Here are 7 tips for finding a therapist that’s right for you. I’ve adapted it from Barry Duncan PhD, author of “What’s Right With You?” In this book he focuses on the fact that change is an inevitable part of existence and that you play the biggest role in making change happen.
You are the leading character in your life, as well as the editor and director of the action as it unfolds. It’s up to you to let your therapist know what your goals are and what you wish to change. Your therapist is your assistant, hired by you to help you get where you want to go.
Barry Duncan’s 7 tips for finding a therapist that’s right for you begins with a quote from Confucius, the famous Chinese philosopher. “The way out is through the door. Why is it that no one will use this exit?”
1. If you don’t like your therapist, then find another one
Don’t be shy. You do need tips on how to find a therapist that’s right for you. No therapist can be all things to all people. Trust your gut. If you get a bad feeling or vibe from your therapist, don’t waste your time trying to figure it out. Just go see someone else. Just slip out the back Jack, make a new plan Stan, no need to be coy Roy, just get yourself free!
2. If you think that your therapist doesn’t like you
Or if you think your therapist doesn’t understand you or appreciate your point of view, then find another therapist. It’s essential that you believe that your therapist is on your side and that you don’t have to worry about their evaluation of you. If you’re worried about it, then this likely is not the therapist for you. Discuss this problem with your therapist and carefully attend to their reaction. If they don’t change, hit the road Jack! This is the first of three key elements of successful therapy, the working alliance – the relationship you have with your therapist. Problems with this relationship usually result in no change.
3. If you don’t agree with the goals of the therapist
If you think your therapist’s goals are not your goals, then find another therapist. If your therapist is telling you that you can’t get there from here, then you probably won’t. Stick to your guns about your goals. Your goals represent all your motivations and desires and will encourage you to work hard. Agreement on goals is the second aspect of a strong working alliance, so if your therapist doesn’t accept your preferred port of destination, abandon ship.
4. If you don’t agree with the opinions or suggestions of your therapist
If you’re asking for something and not getting it, and your feedback doesn’t alter their approach, then find another therapist. If you want to give the therapist’s approach a shot, then do it. But if you don’t, tell your therapist that you disagree with the approach and give them a chance to adjust to your feedback. But leave if they persist in an approach that doesn’t seem relevant or doesn’t fit for you. Agreement about the approach represents the third piece of the working alliance. Get off at the next stop before this train derails.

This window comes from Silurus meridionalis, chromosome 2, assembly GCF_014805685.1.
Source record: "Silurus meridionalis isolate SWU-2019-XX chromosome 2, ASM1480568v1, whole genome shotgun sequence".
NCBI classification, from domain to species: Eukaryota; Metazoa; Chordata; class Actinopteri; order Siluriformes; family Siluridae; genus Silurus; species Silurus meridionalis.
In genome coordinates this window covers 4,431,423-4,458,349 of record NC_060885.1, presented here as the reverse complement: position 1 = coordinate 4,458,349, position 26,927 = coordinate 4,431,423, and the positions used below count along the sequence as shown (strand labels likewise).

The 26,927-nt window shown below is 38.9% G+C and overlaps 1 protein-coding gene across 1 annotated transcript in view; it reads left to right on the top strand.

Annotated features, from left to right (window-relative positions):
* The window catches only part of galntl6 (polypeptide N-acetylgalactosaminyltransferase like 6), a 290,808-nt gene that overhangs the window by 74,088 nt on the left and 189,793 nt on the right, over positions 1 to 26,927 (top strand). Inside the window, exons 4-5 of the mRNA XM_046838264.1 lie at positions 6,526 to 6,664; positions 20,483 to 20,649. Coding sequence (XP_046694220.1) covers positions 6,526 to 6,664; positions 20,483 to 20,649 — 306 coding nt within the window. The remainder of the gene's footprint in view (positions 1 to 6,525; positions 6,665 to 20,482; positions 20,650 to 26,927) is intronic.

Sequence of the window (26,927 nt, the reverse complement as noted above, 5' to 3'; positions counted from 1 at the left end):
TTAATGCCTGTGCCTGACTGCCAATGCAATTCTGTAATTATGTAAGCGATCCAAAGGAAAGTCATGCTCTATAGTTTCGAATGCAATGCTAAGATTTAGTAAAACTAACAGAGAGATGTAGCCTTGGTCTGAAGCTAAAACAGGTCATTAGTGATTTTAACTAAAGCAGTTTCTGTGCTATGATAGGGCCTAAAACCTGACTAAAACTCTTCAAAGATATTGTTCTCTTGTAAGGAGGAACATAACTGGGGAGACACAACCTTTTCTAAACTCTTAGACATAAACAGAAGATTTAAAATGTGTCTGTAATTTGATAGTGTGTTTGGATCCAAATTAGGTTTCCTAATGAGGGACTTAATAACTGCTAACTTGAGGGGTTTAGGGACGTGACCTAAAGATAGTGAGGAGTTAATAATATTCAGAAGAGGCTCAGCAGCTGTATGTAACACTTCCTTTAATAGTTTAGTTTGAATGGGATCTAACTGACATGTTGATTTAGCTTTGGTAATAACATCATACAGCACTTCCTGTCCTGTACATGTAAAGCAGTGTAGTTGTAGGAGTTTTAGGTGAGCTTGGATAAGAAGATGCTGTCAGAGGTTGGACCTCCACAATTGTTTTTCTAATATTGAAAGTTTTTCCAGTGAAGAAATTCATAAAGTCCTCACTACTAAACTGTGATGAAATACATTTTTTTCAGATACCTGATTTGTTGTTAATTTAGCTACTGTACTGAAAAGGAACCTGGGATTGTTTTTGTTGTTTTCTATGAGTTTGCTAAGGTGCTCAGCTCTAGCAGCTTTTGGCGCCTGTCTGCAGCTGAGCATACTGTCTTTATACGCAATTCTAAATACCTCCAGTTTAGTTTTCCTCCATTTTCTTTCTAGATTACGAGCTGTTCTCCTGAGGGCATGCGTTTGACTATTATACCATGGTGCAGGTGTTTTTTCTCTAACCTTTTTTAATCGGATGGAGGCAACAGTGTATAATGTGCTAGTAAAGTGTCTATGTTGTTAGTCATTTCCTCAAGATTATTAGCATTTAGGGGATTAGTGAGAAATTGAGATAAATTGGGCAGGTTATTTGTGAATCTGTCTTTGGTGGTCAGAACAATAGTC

5. If you think your therapist sees your problem or situation as hopeless or unchangeable
If your therapist tells you your problem will require years to change, find another therapist. Nothing is permanent, especially problems. And besides who needs a pessimistic therapist? Hope is critical to the change process. Without it, this plane is going down; parachute out before it crashes.
6. If you don’t get something positive going within three to six sessions, talk to your therapist
If no progress persists after six sessions, then find another therapist. Change, if it’s going to happen, usually happens relatively quickly. This doesn’t mean that you will be “cured” of all difficulties in six sessions, it only means that you’ll begin to notice some inroad to your concerns, and you’ll know that you’re on the right track. Remember president George Washington. Ironically, George requested that blood letting be done on him a third time, even when it wasn’t working. Don’t make the same mistake when you have evidence (on the ORS feedback form that you fill in for the therapist) that you’re not making any progress. Just hop on the bus, Gus.
7. If the therapist (or your doctor) recommends psychiatric medication
If you haven’t asked for medication or have any doubt about taking it and they don’t address your doubts respectfully, then find another therapist (or doctor). If anyone tells you that you have a chemical imbalance, discuss what that really means. Chemical imbalance is a myth. A quote from the previous link: “Far from asserting a chemical imbalance theory of mental illness, academic psychiatry – for at least the past 30 years – has advocated a bio-psycho-social (BPS) model of mental illness, as originally proposed by Dr George Engel.”